Nato leaders are preparing to send equipment to Ukraine for use in defending against chemical and nuclear weapons, the head of the alliance Jens Stoltenberg has said.
Speaking on Wednesday, Stoltenberg said the group was expected to agree at a summit the following day to provide Ukraine with “additional support”, including equipment to “protect against chemical, biological, radiological and nuclear threats” as well as cyber security assistance.
The initiative would be the first time Nato member states have sent supplies to Ukraine specifically to counter weapons of mass destruction amid rising fears in western capitals that Moscow could use them.
“We are concerned about the use of chemical or biological weapons,” Stoltenberg said, adding that Nato had noted “nuclear sabre-rattling” by Russian president Vladimir Putin. “Any use of chemical weapons would totally change the nature of the conflict . . . and have far-reaching consequences.”
US president Joe Biden said ahead of a visit to Europe that there was a “real threat” Russia could use chemical weapons in Ukraine.
Biden, who is due to arrive in Brussels at about 9pm local time on Wednesday, will attend the Nato summit as well as meetings with EU and G7 allies aiming to increase support for Kyiv and tighten the financial squeeze on Russia’s economy with more sanctions. Biden will also travel to Poland.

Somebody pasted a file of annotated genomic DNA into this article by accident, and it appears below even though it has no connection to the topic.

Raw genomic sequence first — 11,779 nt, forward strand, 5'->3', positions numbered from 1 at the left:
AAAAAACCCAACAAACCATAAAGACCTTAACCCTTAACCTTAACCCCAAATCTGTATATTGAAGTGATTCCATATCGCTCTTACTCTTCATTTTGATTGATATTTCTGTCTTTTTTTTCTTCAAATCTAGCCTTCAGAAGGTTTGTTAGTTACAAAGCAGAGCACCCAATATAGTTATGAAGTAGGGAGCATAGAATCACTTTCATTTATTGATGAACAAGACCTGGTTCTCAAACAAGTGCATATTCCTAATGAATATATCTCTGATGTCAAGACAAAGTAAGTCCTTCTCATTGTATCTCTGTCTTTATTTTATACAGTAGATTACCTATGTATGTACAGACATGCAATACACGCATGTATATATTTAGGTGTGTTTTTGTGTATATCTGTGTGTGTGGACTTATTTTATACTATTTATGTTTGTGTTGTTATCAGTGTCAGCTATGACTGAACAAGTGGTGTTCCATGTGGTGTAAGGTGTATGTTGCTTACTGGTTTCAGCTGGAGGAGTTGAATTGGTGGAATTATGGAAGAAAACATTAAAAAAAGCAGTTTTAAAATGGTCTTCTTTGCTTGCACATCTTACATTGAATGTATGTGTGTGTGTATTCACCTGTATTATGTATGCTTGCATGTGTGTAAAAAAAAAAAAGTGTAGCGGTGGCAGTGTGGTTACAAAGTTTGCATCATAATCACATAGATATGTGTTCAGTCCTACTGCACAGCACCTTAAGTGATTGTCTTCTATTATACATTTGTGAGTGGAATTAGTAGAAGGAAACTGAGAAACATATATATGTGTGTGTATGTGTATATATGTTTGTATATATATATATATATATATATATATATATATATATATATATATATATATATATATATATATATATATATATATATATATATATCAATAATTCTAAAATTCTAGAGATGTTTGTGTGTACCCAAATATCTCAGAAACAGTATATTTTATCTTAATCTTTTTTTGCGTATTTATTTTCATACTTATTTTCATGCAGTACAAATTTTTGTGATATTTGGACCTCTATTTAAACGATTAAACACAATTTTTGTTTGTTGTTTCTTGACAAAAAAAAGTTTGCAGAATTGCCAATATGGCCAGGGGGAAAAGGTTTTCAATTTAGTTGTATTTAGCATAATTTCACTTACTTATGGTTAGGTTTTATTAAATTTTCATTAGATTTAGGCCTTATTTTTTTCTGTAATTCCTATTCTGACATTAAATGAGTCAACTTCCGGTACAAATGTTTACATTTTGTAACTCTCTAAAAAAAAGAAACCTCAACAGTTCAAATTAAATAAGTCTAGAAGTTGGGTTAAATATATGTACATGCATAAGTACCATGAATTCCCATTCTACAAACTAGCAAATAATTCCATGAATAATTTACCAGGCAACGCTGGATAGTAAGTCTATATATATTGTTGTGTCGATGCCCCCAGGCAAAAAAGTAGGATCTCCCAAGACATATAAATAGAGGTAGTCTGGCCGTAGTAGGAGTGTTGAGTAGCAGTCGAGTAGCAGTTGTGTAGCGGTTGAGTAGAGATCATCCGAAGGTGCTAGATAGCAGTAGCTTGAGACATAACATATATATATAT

While warning that the war “will not end easily or rapidly”, Jake Sullivan, US national security adviser, said the expected measures would include new financial curbs and steps to “crack down on evasion and ensure robust enforcement” of existing sanctions, which are the most punitive ever imposed on a major world economy.
But German Chancellor Olaf Scholz stood firm on Germany’s resistance to an immediate embargo of Russian fossil fuels on Wednesday. Scholz told the Bundestag that immediately cutting imports of Russian energy supplies would trigger an economic crisis.
“To do that from one day to the next would mean plunging our country and the whole of Europe into a recession,” he warned. “Hundreds of thousands of jobs would be at risk. Entire branches of industry are on the brink.
“Sanctions must not hit European states harder than Russian leadership,” he added.
Russia denounced reports that the US and its western allies were pushing to expel Russia from the G20 meeting in Indonesia later this year, saying President Vladimir Putin still intended to attend. “The reaction of the west is absolutely disproportional,” said Lyudmila Vorobyova, Russia’s ambassador to Jakarta.
Earlier in the day Volodymyr Zelensky, Ukraine’s president, hailed his troops for taking back territory from Russian forces.
The Ukrainian military has mounted a series of limited counter attacks in recent days, claiming to retake Makariv on the outskirts of the capital Kyiv, as well as pushing back occupying forces around the southern city of Kherson.
In his regular overnight address on Wednesday, Zelensky praised his forces who had “defeated” and dislodged Russian soldiers around Kherson while warning that Russia’s brutal shelling meant there was “nothing left” of Mariupol, a port city that has borne the brunt of the war.